Maybe. Or maybe it throws off the whole vibe, considering the young and chippy “Grave Diggers” just won a Super Bowl. Perhaps they feel like they’ve matured past the point of needing a Sherman-like savior to fix their problems.

But their play hasn’t shown it, and that’s a critical factor here. Will Murphy-Bunting be back by midseason? Will Dean end up on injured reserve? If both corners are playing again by Week 8, what does the starting lineup look like? Is Murphy-Bunting going to be okay sitting out in base defense? Is Dean going to be okay not playing at all unless there’s an injury? Will it stunt his development for the future?

On the field, there is no question that any version of a past Sherman is an upgrade for the Bucs cornerback room. The rest of the fit is a little bit murkier. If Sherman is signed, it may tell us that Murphy-Bunting’s injury could extend for most of the regular season. And it may tell us the team is a bit skeptical that Dean can be “the guy” opposite Davis for most of the year. That’s an understandable perspective, but it may come with some consequences.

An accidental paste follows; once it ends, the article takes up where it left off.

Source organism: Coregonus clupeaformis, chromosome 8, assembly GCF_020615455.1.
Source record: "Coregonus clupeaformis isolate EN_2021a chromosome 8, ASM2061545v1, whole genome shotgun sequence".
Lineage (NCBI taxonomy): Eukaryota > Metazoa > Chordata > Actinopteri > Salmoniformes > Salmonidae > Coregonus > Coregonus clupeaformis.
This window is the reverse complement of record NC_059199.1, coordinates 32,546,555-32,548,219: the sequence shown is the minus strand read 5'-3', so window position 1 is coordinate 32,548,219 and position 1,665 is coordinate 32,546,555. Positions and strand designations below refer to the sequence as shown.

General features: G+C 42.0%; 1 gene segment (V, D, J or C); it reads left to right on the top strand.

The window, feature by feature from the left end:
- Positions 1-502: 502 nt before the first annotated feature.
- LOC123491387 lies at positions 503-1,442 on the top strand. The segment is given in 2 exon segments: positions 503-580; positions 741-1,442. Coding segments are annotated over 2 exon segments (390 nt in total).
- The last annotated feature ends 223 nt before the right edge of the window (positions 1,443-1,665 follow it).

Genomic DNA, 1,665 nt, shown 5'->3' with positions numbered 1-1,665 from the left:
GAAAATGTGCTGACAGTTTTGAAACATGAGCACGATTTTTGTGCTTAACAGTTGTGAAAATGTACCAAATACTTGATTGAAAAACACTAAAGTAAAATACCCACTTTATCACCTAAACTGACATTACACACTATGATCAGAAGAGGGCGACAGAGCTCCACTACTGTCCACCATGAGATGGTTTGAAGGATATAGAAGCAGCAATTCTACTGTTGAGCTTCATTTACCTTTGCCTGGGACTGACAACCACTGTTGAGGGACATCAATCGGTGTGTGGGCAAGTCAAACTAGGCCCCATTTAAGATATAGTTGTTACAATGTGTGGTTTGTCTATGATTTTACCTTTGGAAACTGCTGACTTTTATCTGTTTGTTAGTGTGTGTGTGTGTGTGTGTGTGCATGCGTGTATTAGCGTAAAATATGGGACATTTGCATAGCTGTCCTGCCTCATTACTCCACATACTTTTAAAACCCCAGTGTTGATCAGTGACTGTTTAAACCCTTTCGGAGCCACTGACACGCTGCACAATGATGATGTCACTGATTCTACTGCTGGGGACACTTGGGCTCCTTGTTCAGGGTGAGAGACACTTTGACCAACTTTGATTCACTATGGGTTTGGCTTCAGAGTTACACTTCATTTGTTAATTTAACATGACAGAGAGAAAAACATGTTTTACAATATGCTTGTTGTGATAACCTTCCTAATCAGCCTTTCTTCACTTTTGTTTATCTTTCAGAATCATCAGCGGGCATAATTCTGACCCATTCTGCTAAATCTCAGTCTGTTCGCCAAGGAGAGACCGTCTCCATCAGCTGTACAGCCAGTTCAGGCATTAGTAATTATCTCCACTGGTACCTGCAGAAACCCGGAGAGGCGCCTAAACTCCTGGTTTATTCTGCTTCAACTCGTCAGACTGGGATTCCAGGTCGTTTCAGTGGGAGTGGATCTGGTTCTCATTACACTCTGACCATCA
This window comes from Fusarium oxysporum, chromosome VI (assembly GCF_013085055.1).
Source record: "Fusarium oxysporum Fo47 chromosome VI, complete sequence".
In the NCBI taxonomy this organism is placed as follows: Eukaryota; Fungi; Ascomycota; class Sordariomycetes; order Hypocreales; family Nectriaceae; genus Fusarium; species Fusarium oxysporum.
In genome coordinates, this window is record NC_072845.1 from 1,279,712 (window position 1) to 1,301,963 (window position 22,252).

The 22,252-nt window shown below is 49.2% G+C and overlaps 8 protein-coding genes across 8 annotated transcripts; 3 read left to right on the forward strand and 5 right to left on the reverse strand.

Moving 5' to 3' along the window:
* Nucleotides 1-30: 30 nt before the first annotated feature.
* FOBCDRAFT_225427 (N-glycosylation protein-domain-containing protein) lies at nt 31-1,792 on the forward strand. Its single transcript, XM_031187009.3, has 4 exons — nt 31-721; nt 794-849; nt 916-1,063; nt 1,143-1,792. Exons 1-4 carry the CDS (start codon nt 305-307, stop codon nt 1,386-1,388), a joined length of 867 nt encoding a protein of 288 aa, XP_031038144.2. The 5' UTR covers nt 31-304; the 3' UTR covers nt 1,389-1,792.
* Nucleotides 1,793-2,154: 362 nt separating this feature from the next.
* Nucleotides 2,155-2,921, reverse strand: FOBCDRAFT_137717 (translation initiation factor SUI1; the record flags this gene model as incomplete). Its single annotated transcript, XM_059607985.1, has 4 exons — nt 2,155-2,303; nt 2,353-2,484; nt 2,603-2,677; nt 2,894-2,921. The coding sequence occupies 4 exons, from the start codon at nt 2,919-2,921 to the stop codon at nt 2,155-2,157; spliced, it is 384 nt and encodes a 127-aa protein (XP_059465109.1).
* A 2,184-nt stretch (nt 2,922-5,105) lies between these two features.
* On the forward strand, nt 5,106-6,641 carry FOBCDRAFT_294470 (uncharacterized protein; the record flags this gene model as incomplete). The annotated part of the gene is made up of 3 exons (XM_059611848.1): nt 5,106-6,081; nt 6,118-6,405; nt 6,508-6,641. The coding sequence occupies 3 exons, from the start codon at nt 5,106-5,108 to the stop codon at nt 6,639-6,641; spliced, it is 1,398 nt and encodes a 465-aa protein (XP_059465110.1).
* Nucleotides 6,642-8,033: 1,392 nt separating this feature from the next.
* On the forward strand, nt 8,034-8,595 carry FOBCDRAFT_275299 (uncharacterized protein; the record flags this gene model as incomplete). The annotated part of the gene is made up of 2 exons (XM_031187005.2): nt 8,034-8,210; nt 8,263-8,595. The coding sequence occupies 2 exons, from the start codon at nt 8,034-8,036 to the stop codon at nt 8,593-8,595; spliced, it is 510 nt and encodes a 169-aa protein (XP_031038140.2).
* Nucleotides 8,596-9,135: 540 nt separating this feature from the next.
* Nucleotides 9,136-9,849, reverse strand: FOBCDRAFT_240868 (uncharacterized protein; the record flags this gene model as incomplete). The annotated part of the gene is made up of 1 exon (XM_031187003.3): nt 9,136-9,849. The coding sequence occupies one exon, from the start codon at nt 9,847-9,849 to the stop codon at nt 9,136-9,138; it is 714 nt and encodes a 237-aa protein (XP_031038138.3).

6. 2020 Postseason Heroes M.I.A. For Bucs

I’ve talked at length on the last two podcasts about all the schematic and design issues I have with the Bucs defense. I won’t belabor those points here. Despite the weaknesses of Todd Bowles’ coaching style, several Bucs players need to improve their play. And that starts with their defensive captain, Devin White.

Through three games, White doesn’t have a sack, tackle-for-loss, forced fumble, pass breakup or interception.

“Jon, you don’t care about stats like that, do you?”

No, I don’t. Not in a vacuum. But what made White playable last year was his propensity for splash plays. Even in a season where he struggled, White had nine sacks and 15 tackles-for-loss in 2020. Most importantly, in the playoffs White intercepted two passes, recovered a pair of fumbles and had two tackles-for-loss.

White was one of the heroes of the Bucs playoff run, and no one can ever take that away from him. I’ll contend that his performance against the Saints in the divisional round is one of the best games I’ve ever seen by a linebacker. But the larger sample size of his career suggests a player tilting closer to disappointing than dominant. In year two, that wasn’t a huge deal yet. In year three, it’s starting to become a big deal.